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Maybe This Monster Needs to Scare Off the Attackers

Jan 28, 20094 mins
CareersData and Information SecurityIdentity Management Solutions

Back on August 31, 2007 I hammered Monster on their first, reported breach  In their messaging to customers and users alike, Monster indicated that:

We also have announced a series of initiatives we are taking to enhance security controls for our website. These initiatives are part of the infrastructure improvements that were announced by Monster before the recently reported attack. The initiatives include:

-Implementing new, robust capabilities for worldwide monitoring and surveillance of site traffic.

-Reviewing and tightening all site access policies and controls.

-Launching a series of targeted initiatives to protect job seeker contact information

This is where Sal Iannuzzi was so kind to provide his hand written signature as an attachable image in the messaging that came as an email. Since that time, Sal hired some new people to shore up security and passed the crisis communications to Patrick Manzo, the Senior VP, Global Chief Privacy Officer. 

Patrick indicates that:

The protection of your data is a high priority for Monster. Our newly redesigned Web site has, and will continue to add, safety and security features to protect your information and we want you to feel confident using it.

We continue to devote significant resources to ensure Monster has appropriate security controls in place to protect our infrastructure, and while no company can completely prevent unauthorized access to data, Monster believes that by reaching out to job seekers, the company can help users better defend themselves against similar attacks.

Do we really believe that no company can completely prevent unauthorized access to data from occurring?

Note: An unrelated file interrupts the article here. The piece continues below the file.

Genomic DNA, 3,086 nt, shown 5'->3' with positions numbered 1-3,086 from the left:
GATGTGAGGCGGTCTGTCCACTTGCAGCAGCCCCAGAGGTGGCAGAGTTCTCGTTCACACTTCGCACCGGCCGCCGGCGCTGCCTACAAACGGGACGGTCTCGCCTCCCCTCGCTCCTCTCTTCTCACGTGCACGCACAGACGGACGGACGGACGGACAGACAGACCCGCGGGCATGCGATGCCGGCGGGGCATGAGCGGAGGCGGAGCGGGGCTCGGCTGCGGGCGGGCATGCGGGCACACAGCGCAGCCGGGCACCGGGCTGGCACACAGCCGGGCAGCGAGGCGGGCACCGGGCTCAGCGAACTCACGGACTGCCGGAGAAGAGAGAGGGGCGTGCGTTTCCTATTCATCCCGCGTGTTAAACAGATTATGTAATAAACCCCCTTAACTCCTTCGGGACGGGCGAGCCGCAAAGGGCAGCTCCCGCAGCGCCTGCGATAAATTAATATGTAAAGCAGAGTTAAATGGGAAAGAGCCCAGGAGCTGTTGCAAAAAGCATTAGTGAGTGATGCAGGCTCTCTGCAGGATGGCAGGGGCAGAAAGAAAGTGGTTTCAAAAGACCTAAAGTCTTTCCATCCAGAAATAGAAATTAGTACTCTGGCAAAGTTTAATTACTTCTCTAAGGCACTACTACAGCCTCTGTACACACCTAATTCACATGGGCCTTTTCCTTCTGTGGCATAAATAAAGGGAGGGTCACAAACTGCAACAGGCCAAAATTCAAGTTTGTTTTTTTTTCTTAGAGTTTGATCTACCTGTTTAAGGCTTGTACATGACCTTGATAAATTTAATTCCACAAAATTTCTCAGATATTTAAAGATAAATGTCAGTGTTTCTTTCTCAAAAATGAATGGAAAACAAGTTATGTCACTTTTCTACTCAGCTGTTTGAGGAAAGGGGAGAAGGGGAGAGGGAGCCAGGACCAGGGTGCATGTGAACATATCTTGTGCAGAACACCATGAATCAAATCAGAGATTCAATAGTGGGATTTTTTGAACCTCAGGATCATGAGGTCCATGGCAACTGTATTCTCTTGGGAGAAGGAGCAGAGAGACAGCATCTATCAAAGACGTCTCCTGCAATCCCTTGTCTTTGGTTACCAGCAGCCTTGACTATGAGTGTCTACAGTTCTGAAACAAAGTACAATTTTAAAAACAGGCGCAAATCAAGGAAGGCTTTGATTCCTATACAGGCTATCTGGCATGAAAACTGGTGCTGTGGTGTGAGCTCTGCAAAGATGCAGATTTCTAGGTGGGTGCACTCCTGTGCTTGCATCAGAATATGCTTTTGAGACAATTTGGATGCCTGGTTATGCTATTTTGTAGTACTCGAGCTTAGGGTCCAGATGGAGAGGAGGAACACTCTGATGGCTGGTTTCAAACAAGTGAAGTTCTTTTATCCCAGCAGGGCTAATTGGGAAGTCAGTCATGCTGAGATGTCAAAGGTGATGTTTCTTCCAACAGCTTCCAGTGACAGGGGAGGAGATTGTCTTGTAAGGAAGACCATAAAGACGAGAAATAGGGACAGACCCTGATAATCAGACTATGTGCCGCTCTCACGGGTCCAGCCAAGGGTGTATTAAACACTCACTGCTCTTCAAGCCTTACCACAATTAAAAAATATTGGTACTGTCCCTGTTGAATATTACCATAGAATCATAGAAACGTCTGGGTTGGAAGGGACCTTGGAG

Vasu Nagalingam, the Senior Product Director responsible for getting the redesign up as per the video on the site (by the way, the video takes a higher precedence on the page than the security breach notification). Are you, Vasu, responsible for security as well? You should be if this is your product! Is Vasu also responsible for the up and coming Super Bowl TV ad for Monster that will cost at least $3M for a 30-second slot?

Let’s time it come Sunday night to see how much is spent there and compare it to how much it would take to secure its website or even less, to encrypt user passwords in the database. Not encrypted you ask? Well, if you the hackers stole userids and passwords and Monster is going to have all users reset their passwords, I would strongly believe that they stored them in the clear in their database. How many users use the same password on multiple sites? Keep in mind that the cost of the air time does not include all costs to produce and create the ad.

If you can spend millions on a TV spot, how many thousands of dollars does it take to encrypt the password field? Is it even in the thousands? What did it cost to makeover this fine vehicle?

Monster’s privacy statement also reads:

Security of the Personal Information

We have implemented commercially reasonable technical and organizational measures designed to secure your personal information from accidental loss and from unauthorized access, use, alteration or disclosure. However, we cannot guarantee that unauthorized third parties will never be able to defeat those measures or use your personal information for improper purposes.

When you place an order online at Monster or Monster Networking, your credit card information is protected through the use of encryption, such as the Secure Socket Layer (“SSL”) protocol. SSL makes it difficult for your credit card information to be intercepted or stolen while being transmitted. We use a service company to process its credit card transactions. For further information on this company’s privacy and security practices, please click here.

Did you know that Monster claims to be Safe Harbor compliant and that they use Verisign’s TRUSTe services for privacy?  

Monster takes credit cards as well. I wonder how their PCI certification efforts are coming along? Hopefully they outsource this to a payment processor (or maybe I should not be hoping for this either eh Heartland ). PCI certification doesn’t work anyway. It is a point in time certification that does not focus on the ever changing threat environment. 

In light of how this year is starting off with respect to data breaches, I’m not getting a warm and fuzzy that my personal wall of shame (the wall where I collect and show off the letters I’ve received from companies who have lost my data) will not need more space.